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L'espacement des temps
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L'espacement des temps

a series of screenings at Médiathèque
7 July - 26 September 2015

7 - 18 July 2015
La journée de Vérène, chômeuse
Florence Cornu, 1979, 17’
La conquête du temps libre
Alex Mayenfisch / Madeleine Denisart, 1992, 52’ (sur moniteur)

21 - 31 July 2015
What I’m looking for
Shelly Silver, 2004, 15’

4 - 15 August 2015
6 Bagatelas
Pedro Costa, 2001, 18’

18 - 29 August 2015
Europa 2005 – 27 octobre
Jean-Marie Straub / Danièle Huillet, 2006, 11’

1 - 12 September 2015
The Dead Weight of a Quarrel Hangs
Walid Raad, 1999, 17’

15 - 26 September 2015
This Day (Al Yaoum)
Akram Zaatari, 2003, 86’
screening at 11:30 am, 1 pm, 2:30 pm, 4 pm













 

A young woman looks back over her day. She talks about being unemployed; her last job, which was temporary and insecure; her fruitless job hunting; about hours spent in the administrative maze; and also about the film projects she has managed to come up with in what little free time she has. She includes all the “minute details” of her daily life. She describes the time whose rhythm sways her days (clock time), the strict, alienating, timetabled organization of her everyday life.

La journée de Vérène, chômeuse (Florence Cornu, 1979) is the departure point for a series of screenings entitled l’espacement des temps. This short film is one of the very few documentary-style videos dealing with social issues in 1970–1980 in French-speaking Switzerland to have survived, the fragile trace of a nascent, minority, decentralized “video memory” (1). As both a document on the social condition of the unemployed and an essay on time, this video suggests that time is both a political and an aesthetic issue. It serves to initiate this program’s reflection on the notion of historical time in relation to film-making practices, a critique of the concept of homogeneous, empty time that capitalist industrial society has gradually imposed since the 19th century. (Social) time and (social) space, dominated by exchanges, become the time and space of markets. The everyday is established in accordance with hourly demands, repetitively. There is, however, “a great struggle, sometimes visible, sometimes invisible, around time just as there is around social space. For their use, for how they are used. For the possible production of a different time and a different space” (2). The arts of the moving image have reflected this struggle. They have, moreover, contributed to producing, actively, other times, temporalities that question the idea of a quantitative time always equal to itself – as shown by the recollection of Vérène videoed in a long sequence shot, followed by sequences comprising photographic images which break up and condense different situations evoked by a single image, shattering any illusion of movement and temporal continuity.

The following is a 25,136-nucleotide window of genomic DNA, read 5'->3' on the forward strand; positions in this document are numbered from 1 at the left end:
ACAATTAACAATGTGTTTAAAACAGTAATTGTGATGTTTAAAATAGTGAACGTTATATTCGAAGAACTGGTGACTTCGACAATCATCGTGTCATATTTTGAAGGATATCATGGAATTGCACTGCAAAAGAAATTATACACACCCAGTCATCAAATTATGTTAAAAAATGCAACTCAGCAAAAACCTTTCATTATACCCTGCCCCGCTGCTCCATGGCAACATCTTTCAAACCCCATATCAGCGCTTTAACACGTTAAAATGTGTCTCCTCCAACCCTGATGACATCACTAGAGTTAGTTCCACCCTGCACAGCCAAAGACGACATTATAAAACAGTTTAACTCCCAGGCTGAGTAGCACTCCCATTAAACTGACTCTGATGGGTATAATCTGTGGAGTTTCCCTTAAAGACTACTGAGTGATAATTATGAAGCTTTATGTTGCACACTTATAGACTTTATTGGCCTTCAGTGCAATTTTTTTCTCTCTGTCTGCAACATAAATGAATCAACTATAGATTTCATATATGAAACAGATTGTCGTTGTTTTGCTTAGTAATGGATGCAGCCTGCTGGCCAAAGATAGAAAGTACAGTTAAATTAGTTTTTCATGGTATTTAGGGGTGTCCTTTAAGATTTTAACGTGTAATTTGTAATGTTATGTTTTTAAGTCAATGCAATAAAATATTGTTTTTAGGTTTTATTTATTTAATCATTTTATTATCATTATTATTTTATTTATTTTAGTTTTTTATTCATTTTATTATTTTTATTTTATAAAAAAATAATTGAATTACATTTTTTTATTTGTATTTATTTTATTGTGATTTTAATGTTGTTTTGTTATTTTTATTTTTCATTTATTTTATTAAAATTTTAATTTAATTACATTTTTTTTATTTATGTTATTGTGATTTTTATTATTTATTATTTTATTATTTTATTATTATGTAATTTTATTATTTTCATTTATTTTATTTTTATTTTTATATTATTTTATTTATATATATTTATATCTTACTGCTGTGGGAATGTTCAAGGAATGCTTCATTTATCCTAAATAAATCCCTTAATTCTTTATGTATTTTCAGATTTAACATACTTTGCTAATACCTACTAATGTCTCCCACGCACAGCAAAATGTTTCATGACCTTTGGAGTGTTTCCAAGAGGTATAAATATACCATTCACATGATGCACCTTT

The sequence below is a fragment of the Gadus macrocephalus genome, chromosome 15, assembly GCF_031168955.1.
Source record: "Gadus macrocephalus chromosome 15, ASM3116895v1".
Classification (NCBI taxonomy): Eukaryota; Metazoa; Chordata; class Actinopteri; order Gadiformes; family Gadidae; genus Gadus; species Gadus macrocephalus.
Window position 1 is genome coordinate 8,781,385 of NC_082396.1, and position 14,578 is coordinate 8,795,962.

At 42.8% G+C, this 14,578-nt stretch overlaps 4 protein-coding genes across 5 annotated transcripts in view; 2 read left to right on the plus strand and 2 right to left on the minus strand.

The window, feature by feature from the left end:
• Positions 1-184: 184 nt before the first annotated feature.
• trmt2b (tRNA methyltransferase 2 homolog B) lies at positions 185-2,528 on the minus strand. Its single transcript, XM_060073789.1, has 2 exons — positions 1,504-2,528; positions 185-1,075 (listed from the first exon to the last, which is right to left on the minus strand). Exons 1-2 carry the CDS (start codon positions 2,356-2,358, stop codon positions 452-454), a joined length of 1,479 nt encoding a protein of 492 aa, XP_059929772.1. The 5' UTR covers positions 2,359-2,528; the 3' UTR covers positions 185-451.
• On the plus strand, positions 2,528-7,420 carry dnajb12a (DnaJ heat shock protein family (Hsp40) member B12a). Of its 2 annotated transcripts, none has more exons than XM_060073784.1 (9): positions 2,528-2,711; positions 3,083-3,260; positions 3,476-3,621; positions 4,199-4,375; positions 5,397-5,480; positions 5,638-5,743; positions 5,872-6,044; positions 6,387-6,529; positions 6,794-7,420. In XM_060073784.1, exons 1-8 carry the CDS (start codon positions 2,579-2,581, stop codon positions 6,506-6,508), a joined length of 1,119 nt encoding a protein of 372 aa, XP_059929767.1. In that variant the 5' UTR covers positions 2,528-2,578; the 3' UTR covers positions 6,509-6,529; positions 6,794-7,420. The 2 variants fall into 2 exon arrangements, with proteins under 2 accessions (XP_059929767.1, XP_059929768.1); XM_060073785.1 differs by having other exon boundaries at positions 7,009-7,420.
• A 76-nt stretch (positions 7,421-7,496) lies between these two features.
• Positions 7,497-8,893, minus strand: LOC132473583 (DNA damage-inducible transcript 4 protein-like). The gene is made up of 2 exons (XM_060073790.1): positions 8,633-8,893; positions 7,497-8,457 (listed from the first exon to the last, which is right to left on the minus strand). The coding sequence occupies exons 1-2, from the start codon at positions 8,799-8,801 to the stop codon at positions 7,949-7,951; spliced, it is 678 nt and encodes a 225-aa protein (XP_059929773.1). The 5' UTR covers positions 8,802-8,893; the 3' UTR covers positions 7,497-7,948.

L’espacement des temps comprises a selection of films in which time takes on a palpable consistency in its most everyday dimension – daily life at its most ordinary (idleness or work, which may be the work of the film itself), or rocked by extraordinary events, torn apart by war. The films have all made appointments with history and with time. They are all attentive to silences, to empty moments, to the desires which cut across them, to bagatelles, to minute details – to each detail. They thus proceed from a common attitude (one dear to Walter Benjamin): that of the chronicler who makes no distinction between major and minor events. “Nothing that has ever happened should be regarded as lost for history” (3). Time is written. Everydayness takes shape in the films, in direct contact with the filmed – or filming – subjects. Attempts to write history as it unfolds, and new links established between heterogeneous temporalities which open up the everyday, here become invitations to explore the complexity of historical time.


Curated by Maria Iorio & Raphaël Cuomo



footnotes
1. See Guy Milliard, “Difficile naissance d’une vidéo-mémoire”, in Vidéos socioculturelles des années 70 et 80 en Suisse romande, Centre pour l’image contemporaine, Saint-Gervais Genève, 1999. A copy of the text is kept in the FMAC Médiathèque archive.
2. Henri Lefebvre, Eléments de rythmanalyse. Introduction à la connaissance des rythmes. Editions Syllepse, 1992.
3. Walter Benjamin, “Sur le concept d’histoire”, in Œuvres III, Gallimard, 2000 (1940).
4. See Raymond Bellour, « Des temps de mouvements », La querelle des dispositifs : cinéma, installations, expositions, P.O.L., 2012. English translation : « The Time in Movement ». Viva Fotofilm, 2010

credits
stills from La journée de Vérène, chômeuse (Florence Cornu, 1979)